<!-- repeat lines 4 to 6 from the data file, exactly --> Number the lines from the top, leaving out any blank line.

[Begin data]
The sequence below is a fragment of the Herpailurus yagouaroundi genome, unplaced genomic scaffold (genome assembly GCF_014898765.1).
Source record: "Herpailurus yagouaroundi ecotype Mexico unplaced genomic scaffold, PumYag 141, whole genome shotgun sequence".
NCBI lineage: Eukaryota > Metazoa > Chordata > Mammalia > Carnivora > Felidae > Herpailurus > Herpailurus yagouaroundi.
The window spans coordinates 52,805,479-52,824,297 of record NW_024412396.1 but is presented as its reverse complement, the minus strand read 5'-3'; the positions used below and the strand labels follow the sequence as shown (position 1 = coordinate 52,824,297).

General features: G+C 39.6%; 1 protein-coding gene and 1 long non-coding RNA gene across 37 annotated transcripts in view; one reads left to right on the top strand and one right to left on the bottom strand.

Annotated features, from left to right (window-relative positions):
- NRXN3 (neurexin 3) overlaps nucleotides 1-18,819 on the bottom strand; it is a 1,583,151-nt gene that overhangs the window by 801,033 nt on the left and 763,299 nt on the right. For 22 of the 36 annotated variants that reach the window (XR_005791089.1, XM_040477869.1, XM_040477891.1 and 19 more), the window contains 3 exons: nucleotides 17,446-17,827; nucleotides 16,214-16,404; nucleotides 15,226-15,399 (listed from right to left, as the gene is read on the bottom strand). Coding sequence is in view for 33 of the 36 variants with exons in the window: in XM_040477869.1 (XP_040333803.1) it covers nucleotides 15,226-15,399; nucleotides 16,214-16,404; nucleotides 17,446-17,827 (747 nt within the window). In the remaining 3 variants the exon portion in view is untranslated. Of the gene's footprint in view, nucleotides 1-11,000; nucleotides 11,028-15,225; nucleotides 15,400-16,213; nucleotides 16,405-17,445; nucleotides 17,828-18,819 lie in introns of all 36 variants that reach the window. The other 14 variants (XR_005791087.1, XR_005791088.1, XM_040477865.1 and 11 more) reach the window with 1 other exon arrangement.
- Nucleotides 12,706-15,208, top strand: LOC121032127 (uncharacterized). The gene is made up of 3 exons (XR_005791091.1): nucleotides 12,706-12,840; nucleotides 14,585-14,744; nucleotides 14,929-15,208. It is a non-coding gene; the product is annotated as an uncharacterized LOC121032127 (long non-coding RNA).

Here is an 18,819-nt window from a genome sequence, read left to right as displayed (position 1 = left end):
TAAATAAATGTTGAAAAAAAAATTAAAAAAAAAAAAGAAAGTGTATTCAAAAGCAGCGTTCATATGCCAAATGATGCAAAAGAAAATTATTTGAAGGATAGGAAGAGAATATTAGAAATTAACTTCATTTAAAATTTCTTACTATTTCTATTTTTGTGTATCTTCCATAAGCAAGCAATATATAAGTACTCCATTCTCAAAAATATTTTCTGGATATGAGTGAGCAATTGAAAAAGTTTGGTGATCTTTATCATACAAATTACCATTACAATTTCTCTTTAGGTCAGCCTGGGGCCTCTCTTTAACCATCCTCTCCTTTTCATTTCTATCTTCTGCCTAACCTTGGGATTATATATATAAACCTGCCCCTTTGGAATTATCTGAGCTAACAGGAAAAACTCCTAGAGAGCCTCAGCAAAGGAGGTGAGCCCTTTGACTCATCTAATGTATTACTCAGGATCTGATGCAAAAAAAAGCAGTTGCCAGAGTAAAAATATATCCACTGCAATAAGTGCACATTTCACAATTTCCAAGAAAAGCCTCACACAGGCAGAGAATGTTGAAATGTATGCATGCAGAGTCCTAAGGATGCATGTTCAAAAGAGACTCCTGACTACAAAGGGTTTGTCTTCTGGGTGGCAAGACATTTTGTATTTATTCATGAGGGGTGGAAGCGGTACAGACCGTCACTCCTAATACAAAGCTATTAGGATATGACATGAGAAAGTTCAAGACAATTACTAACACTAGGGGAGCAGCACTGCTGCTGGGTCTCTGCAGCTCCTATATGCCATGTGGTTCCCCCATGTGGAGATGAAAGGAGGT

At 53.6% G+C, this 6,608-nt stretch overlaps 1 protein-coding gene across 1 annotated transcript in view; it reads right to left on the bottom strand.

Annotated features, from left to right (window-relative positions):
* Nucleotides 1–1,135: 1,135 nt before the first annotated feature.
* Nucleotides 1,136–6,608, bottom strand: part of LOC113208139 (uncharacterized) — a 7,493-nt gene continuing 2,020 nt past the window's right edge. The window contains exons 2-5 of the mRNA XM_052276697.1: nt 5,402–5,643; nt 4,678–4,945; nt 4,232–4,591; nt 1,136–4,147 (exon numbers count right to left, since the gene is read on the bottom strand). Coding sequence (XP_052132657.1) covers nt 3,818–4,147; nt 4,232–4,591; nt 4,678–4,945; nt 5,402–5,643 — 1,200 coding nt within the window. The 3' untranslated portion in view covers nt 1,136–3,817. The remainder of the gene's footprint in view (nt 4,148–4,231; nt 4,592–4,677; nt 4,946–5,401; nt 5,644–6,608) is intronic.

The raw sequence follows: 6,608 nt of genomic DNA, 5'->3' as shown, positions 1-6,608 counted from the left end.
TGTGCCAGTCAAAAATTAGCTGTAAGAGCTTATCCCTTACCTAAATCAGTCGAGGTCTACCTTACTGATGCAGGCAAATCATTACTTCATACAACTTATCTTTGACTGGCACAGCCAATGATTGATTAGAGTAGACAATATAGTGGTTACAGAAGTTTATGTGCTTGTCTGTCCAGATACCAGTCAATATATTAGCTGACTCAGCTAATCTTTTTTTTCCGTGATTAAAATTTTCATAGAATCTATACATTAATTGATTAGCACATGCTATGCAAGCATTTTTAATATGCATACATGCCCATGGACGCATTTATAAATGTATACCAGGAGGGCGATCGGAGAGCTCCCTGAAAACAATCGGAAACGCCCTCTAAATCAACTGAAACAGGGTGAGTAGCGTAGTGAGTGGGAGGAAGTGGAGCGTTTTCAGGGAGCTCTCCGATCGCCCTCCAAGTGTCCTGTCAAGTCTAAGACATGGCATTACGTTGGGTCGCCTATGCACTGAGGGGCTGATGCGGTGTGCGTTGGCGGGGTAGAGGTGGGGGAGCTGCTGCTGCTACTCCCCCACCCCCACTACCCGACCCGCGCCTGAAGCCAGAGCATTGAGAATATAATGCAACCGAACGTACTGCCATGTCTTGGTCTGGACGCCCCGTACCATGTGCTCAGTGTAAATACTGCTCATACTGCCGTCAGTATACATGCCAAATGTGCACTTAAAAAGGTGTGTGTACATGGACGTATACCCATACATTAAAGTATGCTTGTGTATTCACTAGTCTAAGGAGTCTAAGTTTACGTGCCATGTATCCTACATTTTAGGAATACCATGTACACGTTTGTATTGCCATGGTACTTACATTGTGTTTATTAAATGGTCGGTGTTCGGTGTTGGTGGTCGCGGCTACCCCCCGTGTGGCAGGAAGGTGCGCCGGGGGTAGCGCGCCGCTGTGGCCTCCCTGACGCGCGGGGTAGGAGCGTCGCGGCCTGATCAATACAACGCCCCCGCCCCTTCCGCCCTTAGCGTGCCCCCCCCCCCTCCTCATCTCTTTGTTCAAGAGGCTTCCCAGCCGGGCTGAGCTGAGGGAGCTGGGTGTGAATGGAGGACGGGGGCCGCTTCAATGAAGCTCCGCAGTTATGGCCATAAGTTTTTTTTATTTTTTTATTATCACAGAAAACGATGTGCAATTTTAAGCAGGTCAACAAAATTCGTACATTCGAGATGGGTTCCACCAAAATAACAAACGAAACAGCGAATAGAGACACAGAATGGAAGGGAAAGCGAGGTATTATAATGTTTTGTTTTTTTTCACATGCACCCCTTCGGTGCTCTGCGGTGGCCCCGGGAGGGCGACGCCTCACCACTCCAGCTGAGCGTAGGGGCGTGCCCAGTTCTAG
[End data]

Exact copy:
The window spans coordinates 52,805,479-52,824,297 of record NW_024412396.1 but is presented as its reverse complement, the minus strand read 5'-3'; the positions used below and the strand labels follow the sequence as shown (position 1 = coordinate 52,824,297).

General features: G+C 39.6%; 1 protein-coding gene and 1 long non-coding RNA gene across 37 annotated transcripts in view; one reads left to right on the top strand and one right to left on the bottom strand.

Annotated features, from left to right (window-relative positions):